Lawmakers Disagree on Tax Reform Proposals; SPECIAL COUNCIL TO REVISE SYSTEM Rewrite Planned Because Recommendations Would Require Constitutional Amendments

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ATLANTA - Not all of the sweeping, somewhat controversial, recommendations of the Special Council on Tax Reform and Fairness are likely to come up for a vote, legislative leaders said Friday.

No one will say which ideas will be scuttled and which will be kept. Among the ideas are reduction in the income-tax rate for individuals and corporations, extension of the sales tax to groceries and 50 services and elimination of most tax breaks.

The same leaders of the House and Senate wrote legislation last year creating the council of economists and representatives of business groups that spent five months studying ways to revise the tax system in hopes of sparking more jobs. The legislation called for all the recommendations to be considered as a single package in an yes-or-no vote without substantive changes.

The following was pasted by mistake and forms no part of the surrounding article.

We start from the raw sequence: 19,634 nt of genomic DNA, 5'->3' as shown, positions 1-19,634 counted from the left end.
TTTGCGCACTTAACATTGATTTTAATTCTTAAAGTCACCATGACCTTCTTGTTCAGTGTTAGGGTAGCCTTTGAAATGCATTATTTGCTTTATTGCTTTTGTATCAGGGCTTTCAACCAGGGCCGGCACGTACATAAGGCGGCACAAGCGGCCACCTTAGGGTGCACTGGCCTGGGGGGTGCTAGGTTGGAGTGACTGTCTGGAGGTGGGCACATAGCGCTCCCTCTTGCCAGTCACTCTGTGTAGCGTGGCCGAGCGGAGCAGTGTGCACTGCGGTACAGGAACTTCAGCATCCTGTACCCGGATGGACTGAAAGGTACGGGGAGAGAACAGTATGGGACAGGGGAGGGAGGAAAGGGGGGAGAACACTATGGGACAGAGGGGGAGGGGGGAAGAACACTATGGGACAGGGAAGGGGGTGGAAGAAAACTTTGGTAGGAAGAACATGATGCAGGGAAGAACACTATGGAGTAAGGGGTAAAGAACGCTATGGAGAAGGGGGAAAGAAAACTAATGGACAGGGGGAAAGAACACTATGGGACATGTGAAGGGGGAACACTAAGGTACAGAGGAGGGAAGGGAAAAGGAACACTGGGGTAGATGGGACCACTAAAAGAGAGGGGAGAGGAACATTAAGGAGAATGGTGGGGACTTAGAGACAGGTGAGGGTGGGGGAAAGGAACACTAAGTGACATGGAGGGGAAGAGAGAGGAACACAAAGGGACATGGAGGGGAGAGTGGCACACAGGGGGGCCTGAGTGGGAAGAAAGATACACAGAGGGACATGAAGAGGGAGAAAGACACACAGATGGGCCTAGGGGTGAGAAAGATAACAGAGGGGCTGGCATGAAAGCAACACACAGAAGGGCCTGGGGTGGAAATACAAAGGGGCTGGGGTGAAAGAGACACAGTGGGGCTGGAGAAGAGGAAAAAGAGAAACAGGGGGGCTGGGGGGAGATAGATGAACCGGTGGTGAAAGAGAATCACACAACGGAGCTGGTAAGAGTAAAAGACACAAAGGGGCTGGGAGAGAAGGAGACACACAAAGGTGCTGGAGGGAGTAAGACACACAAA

They copied the process Congress uses for closing a list of military bases. The single vote is designed to prevent the recommendations from coming unraveled because of special interests.

Last week, the Georgia leaders introduced House Bill 385. But they immediately hit a snag when legal staff advised them that four of the recommendations require constitutional amendments that must be voted on separately to pass, according to House Majority Leader Larry O'Neal, R-Bonaire. …


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